Book review by J. Otto Pohl, author of the book, Ethnic Cleansing in the USSR, 1937-1949.
Vossler, Ronald Julius. We’ll Meet Again in Heaven: Germans in the Soviet Union Write Their American Relatives. North Dakota State University Libraries, Germans from Russia Heritage Collection, Fargo, North Dakota, 2001.
Ronald Vossler's new book is a valuable collection of primary
source material ignored up until now by most scholars. The bulk
of the book consists of English translations of letters written
by ethnic Germans in the USSR to relatives in the Dakotas. Spanning
the years 1925 to 1937, these letters provide first person views
of the ethnic German experience in the USSR. Among the traumatic
events dealt with in these letters are collectivization, dekulakization,
exile to labor settlements and the murder famine (Holodomor) of
1932-1933. The perspective of ethnic Ukrainians on the Holodomor
and the events that preceded it has received significant attention
from scholars in the last two decades. This book, however, is the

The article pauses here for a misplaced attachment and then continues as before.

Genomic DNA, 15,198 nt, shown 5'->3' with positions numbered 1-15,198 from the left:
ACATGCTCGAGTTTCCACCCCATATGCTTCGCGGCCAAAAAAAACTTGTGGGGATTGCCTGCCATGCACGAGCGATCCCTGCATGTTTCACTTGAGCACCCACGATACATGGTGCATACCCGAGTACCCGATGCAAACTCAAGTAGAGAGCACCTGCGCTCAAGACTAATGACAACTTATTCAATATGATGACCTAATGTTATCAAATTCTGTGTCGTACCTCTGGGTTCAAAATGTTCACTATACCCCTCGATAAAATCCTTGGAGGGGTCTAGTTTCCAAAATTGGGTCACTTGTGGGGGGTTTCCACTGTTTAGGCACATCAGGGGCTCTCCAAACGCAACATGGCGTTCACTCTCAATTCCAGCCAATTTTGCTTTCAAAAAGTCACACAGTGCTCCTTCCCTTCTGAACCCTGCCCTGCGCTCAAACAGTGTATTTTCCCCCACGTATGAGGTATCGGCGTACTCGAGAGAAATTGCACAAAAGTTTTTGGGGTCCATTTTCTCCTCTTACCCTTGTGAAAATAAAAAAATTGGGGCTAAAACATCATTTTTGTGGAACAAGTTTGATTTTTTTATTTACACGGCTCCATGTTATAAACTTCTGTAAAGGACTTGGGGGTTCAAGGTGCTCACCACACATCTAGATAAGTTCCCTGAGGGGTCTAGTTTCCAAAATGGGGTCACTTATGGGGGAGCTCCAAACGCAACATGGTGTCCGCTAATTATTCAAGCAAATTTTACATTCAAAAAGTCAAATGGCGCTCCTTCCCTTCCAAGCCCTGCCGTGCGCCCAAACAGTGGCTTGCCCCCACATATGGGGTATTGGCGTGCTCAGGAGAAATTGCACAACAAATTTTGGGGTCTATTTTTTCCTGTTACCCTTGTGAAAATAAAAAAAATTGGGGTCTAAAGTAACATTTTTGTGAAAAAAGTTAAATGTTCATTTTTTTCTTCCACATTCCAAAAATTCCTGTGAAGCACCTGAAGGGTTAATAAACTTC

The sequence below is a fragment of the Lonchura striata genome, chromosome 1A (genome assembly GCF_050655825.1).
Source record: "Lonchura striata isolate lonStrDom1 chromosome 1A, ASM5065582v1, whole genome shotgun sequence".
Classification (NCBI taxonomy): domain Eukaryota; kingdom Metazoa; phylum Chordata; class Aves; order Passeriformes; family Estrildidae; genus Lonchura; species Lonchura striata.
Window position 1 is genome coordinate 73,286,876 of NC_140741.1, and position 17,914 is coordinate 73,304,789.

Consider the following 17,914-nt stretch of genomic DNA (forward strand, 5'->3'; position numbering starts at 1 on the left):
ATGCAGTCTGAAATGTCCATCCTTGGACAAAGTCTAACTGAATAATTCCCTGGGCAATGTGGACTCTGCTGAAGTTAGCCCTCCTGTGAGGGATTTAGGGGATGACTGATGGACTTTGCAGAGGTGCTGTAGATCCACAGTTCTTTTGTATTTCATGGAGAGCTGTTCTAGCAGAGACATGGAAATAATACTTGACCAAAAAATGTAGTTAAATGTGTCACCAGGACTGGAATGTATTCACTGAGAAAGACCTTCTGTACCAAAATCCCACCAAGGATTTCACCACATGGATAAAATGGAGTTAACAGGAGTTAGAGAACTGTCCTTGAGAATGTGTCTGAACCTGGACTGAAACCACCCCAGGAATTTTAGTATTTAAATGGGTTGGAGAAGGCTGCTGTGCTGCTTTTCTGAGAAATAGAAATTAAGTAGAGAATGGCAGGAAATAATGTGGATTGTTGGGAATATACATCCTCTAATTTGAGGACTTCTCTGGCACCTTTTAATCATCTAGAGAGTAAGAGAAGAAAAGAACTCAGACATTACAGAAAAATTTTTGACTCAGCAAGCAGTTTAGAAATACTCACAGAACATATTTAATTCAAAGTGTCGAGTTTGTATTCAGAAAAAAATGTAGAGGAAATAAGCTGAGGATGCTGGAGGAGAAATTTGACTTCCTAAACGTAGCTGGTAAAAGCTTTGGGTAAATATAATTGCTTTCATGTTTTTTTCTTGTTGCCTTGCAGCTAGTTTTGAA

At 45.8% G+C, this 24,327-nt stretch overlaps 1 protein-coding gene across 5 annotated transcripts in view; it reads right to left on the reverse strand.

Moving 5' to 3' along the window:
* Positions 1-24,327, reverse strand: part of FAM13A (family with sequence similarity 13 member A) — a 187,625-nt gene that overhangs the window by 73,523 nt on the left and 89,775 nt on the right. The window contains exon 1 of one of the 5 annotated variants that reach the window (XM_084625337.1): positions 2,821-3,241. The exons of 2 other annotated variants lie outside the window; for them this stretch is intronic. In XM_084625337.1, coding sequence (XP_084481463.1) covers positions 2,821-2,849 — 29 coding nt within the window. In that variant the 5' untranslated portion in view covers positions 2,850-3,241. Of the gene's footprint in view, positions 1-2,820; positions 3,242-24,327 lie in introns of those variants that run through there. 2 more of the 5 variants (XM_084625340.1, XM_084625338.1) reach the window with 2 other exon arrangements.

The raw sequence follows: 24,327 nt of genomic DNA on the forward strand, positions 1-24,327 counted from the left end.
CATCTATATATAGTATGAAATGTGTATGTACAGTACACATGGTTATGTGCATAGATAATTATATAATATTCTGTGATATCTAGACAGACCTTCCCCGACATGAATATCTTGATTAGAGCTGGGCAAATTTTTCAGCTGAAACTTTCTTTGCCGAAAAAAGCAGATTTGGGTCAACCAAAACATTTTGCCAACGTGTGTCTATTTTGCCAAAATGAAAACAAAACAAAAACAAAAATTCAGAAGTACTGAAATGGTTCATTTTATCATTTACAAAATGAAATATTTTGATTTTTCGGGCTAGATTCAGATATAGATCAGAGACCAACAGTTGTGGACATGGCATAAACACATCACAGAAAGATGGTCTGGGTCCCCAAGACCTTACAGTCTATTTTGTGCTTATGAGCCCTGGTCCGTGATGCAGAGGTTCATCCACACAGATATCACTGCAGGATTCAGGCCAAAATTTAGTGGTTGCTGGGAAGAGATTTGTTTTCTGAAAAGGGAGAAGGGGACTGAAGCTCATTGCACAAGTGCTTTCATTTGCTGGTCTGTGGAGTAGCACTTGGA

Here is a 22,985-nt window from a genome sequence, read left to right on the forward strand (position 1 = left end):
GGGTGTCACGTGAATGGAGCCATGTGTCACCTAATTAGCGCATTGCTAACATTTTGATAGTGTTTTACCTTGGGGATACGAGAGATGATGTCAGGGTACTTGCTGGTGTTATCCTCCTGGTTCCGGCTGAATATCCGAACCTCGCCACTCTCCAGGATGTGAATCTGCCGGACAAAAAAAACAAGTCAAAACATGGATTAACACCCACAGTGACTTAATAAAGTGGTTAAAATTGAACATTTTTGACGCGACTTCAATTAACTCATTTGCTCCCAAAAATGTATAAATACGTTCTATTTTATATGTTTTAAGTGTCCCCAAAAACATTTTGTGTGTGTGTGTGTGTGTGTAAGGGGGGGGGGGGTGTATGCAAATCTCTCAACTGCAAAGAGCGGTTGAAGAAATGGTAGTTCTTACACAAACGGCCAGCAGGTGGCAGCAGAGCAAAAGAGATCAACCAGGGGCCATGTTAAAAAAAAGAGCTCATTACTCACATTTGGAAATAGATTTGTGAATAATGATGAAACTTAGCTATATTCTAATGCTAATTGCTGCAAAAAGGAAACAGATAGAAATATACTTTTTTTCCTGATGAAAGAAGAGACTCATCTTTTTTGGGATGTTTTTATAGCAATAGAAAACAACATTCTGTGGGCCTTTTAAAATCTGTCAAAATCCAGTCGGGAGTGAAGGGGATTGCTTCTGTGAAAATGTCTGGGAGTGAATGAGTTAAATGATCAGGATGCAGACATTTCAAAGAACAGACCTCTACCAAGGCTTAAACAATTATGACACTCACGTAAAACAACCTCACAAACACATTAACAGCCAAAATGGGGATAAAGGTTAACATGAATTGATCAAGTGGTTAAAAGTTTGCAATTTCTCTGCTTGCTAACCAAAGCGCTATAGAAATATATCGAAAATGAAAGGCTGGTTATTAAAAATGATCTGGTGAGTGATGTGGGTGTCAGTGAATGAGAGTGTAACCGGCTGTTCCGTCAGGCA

first systematic attempt to show these events through the eyes of
the large German minority that lived in Ukraine.
These letters are not comfortable to read. They depict some of the most horrible suffering inflicted upon one segment of mankind by another in world history. The brutality of the Soviet regime in collectivizing farms, deporting Germans labeled as "kulaks" to freezing wastes and forcibly removing every stalk of grain from Ukraine is graphically depicted in these letters. Collectively, these letters tell the story of the ethnic Germans in the USSR during the 1930s. It is a story that has received almost no attention in the US in recent decades. Vossler has provided a great service to historians by collecting, translating and collating these letters.
In addition to the letters themselves, Vossler provides an excellent introduction, index and explanatory notes. His son, Joshua Vossler has embellished the text with a series of finely executed black and white drawings. The volume as a whole provides a view of German life in the Soviet Union in the 1920s and 1930s. In doing so it also provides a powerful indictment of the Soviet system.